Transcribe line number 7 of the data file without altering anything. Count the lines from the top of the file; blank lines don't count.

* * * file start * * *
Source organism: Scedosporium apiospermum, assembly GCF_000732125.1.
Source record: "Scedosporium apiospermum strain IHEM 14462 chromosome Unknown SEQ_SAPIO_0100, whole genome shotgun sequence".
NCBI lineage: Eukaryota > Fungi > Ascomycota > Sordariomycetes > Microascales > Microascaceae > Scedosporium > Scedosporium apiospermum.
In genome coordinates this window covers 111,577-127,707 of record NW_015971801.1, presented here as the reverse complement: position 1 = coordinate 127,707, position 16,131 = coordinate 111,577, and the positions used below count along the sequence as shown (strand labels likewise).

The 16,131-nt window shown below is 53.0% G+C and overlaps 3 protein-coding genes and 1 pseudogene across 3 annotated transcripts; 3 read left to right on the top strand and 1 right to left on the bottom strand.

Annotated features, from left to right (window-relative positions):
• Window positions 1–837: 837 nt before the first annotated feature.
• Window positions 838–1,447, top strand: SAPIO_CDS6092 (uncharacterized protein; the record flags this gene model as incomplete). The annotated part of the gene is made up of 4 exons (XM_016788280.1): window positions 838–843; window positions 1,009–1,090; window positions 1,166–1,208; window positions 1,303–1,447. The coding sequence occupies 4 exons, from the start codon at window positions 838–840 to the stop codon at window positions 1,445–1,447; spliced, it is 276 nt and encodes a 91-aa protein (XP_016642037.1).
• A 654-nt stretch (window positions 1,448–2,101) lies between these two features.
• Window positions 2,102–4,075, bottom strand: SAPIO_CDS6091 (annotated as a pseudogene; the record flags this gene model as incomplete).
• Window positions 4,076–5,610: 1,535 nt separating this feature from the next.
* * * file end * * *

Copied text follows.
• Window positions 1–837: 837 nt before the first annotated feature.